in February 2007. This process should help it better identify risks to 
the project and develop plans to minimize these risks. It may also help 
the CMP office determine if the project's contingency reserve needs 
further adjustments. 

Construction costs decreased by $54.3 million. The current construction 
estimate is based on revised design development documents and has 
undergone a detailed scope review and value engineering to identify 
opportunities for reducing the construction cost.[Footnote 6] Changes 
made as a result of value engineering are intended to save money 
without changing the functionality of the space. Some of the larger 
dollar saving changes that were made include: 

* deleting a large number of private offices and moving to a more open 
floor plan ($11.5 million), 

* using a wireless local area network (LAN) in conference rooms instead 
of hard-wiring them ($2.9 million), 

* reducing the audiovisual allowance for the Secretariat building 
because some of the equipment already exists and is reusable ($2.8 
million), 

* reducing the scope of the basement renovation ($2.3 million), and: 

* eliminating the dedicated electrical receptacles from each delegate's 
desk and providing power strips instead ($1.9 million). 

If it is later determined that these changes cannot be made without 
changing the functionality of the space, we would expect the cost to be 
added back into the estimate. CMP officials noted that value 
engineering is an ongoing process and they will continue to look for 
opportunities to reduce project costs. 

In addition to being updated to reflect changes in the specific cost 
categories as discussed above, the 2006 estimate reflects the impact of 
inflation on the cost categories through 2005. Since escalation is a 
reserve used to account for inflation over the life of the project, 
each year the cost estimate will be updated and the cost of inflation 
over the year will be moved from escalation to the appropriate cost 
categories. Transfers from escalation will not have a net effect on the 
overall cost estimate, but they will result in changes to individual 
cost categories, as shown in table 1. 

Table 1: Comparison of 2005 and 2006 Estimated Total CMP Cost by Cost 
Category: 

Dollars in millions.  

Cost category: Construction; 
2005 estimate: $734.6; 
Transfers/changes to 2005 estimate: Transfers from escalation[A]: 
$58.8, 2005 inflation; 
Transfers/changes to 2005 estimate: Changes: -$54.3, Value engineering -
32.2, Design refinement -22.1; 
Net changes: $4.5; 
2006 estimate: $739.1. 

Cost category: Professional fees and management; 
2005 estimate: $144.3; 
Transfers/changes to 2005 estimate: Transfers from escalation[A]: 40.2, 
2005 inflation 11.5, Future inflation 28.7; 
Transfers/changes to 2005 estimate: Changes: 22.4, Additional money for 
construction manager 6.4, Additional experts/studies 9.0, Additional 
cost for on-site relocation 7.0;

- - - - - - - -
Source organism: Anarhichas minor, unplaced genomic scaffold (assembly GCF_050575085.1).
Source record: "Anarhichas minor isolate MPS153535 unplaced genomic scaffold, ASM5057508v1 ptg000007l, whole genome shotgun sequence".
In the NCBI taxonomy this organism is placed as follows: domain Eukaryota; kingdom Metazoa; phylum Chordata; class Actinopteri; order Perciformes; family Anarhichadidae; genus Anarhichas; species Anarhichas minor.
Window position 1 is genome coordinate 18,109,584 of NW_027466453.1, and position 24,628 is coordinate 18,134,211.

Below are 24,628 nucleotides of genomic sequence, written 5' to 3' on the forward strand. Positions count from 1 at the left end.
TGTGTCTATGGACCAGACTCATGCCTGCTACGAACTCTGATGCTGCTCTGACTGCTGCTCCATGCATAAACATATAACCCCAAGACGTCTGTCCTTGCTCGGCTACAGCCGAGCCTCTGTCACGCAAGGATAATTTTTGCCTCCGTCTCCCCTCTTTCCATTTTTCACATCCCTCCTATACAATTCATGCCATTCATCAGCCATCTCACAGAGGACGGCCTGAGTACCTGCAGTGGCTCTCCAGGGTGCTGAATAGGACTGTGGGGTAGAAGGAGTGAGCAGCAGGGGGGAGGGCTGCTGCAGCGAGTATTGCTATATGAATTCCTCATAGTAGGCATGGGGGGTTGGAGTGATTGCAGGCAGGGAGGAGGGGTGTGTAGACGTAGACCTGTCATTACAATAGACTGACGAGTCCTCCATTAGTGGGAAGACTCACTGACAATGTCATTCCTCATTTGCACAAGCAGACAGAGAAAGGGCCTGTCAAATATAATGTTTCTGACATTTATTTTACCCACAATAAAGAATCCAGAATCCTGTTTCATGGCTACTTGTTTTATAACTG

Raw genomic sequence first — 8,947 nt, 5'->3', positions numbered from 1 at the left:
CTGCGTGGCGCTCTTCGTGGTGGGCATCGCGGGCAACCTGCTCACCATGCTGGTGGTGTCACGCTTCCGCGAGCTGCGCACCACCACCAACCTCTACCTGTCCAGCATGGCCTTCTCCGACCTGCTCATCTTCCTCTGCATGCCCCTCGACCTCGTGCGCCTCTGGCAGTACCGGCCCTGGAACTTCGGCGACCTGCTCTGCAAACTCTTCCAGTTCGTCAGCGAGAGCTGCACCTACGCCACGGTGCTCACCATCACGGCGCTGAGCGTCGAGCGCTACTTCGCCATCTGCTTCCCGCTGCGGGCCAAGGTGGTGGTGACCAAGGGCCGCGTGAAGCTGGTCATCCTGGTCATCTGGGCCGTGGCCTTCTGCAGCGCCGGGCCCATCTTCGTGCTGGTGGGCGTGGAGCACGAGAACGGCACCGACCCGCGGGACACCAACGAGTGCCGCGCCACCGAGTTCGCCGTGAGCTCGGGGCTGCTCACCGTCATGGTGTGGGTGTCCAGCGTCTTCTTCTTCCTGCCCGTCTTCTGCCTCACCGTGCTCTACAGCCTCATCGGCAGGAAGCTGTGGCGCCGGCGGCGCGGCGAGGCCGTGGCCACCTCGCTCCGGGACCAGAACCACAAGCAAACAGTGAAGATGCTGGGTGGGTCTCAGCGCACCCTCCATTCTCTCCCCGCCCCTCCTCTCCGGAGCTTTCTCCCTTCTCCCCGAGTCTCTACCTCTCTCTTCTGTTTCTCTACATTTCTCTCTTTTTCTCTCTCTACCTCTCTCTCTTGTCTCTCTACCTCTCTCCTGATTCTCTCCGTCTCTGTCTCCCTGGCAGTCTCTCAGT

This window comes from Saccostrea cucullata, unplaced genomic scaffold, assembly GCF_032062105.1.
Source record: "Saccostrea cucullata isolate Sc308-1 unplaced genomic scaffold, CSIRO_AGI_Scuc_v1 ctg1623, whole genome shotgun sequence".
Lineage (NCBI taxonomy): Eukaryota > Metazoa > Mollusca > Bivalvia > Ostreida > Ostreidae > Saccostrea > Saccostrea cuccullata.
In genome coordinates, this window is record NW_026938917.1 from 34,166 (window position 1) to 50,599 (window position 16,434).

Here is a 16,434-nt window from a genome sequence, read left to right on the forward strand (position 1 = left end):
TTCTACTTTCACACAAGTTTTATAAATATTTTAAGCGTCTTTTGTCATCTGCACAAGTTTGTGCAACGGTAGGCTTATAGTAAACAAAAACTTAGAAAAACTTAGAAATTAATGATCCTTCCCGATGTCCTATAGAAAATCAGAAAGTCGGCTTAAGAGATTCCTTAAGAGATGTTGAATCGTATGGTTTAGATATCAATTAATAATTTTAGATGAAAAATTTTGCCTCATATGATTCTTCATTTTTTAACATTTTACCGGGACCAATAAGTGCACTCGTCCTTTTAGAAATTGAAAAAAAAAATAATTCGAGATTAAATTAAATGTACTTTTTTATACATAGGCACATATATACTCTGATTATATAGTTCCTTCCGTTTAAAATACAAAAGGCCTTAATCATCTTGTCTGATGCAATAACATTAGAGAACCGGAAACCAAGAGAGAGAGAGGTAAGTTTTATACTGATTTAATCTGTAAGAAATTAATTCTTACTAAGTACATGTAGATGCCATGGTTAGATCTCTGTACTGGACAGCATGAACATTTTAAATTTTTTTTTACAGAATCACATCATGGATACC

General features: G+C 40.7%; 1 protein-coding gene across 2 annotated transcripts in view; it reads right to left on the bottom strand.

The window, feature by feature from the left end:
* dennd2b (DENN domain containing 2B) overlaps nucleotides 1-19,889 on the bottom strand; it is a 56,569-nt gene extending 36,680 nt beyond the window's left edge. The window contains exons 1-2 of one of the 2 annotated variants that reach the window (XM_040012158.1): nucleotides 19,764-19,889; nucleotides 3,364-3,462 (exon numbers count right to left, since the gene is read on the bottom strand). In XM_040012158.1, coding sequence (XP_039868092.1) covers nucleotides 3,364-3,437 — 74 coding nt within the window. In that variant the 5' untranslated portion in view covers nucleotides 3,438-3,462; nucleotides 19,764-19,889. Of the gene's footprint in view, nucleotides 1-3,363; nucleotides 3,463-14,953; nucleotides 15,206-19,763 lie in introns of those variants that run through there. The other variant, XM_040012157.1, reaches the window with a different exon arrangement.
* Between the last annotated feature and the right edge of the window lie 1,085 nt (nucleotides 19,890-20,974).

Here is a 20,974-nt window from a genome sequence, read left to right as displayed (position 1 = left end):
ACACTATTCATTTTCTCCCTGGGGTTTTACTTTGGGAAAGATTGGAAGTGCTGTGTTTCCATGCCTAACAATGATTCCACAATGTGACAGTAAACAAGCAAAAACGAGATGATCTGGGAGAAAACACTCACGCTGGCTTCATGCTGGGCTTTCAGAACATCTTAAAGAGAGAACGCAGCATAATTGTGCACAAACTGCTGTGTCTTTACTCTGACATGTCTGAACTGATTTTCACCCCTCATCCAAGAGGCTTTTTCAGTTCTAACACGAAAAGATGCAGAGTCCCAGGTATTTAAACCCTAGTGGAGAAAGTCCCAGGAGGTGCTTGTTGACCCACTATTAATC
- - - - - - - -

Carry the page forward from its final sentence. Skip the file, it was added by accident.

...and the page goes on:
Net changes: 62.6; 
2006 estimate: 206.9. 

Cost category: Contingency; 
2005 estimate: 184.4; 
Transfers/changes to 2005 estimate: Transfers from escalation[A]: 14.8, 
2005 inflation; 
Transfers/changes to 2005 estimate: Changes: -31.3, Reduced risk as 
design has progressed; 
Net changes: -16.5; 
2006 estimate: 167.9. 

Cost category: Escalation; 
2005 estimate: 360.2; 
Transfers/changes to 2005 estimate: Transfers from escalation[A]: -
113.8, 2005 inflation; 
Transfers/changes to 2005 estimate: Changes: 71.5, Changes in projected 
inflation/schedule; 
Net changes: -42.3; 
2006 estimate: 317.9. 

Cost category: Swing space; 
2005 estimate: 164.3; 
Transfers/changes to 2005 estimate: Transfers from escalation[A]: 
[Empty]; 
Transfers/changes to 2005 estimate: Changes: 50.2, Office space rental 
rates 23.5, Office space fit-out 9.1, Library space rental rates 2.5, 
Library space fit-out 3.7, Temporary building fit-out and water issues 
11.4; 
Net changes: 50.2; 
2006 estimate: 214.5. 

Cost category: Scope options: Security, Redundancy, Sustainability; 
2005 estimate: Scope Options: 161, Security: 33.5, Redundancy: 84.0, 
Sustainability: 43.5; 
Transfers/changes to 2005 estimate: Transfers from escalation[A]: 
[Empty]; 
Transfers/changes to 2005 estimate: Changes: Scope options: 69.4, 
Project escalation 24.5, Scope development 44.9; 
Net changes: 69.4; 
2006 estimate: Scope options: 230.4, Security: 166.0, Redundancy: 36.5, 
Sustainability: 27.9. 

Total;  
2005 estimate: $1,748.8; 
Transfers/changes to 2005 estimate: Transfers from escalation[A]: 0; 
Transfers/changes to 2005 estimate: Changes: [Empty]; 
Net changes: $127.9; 
2006 estimate: $1,876.7. 

Source: GAO analysis of UN documents. 

[A] Amounts were moved from the escalation line item to account for 
actual inflation experienced in 2005 and for future inflation rates 
written into contracts awarded for professional fees and management. 

[End of table]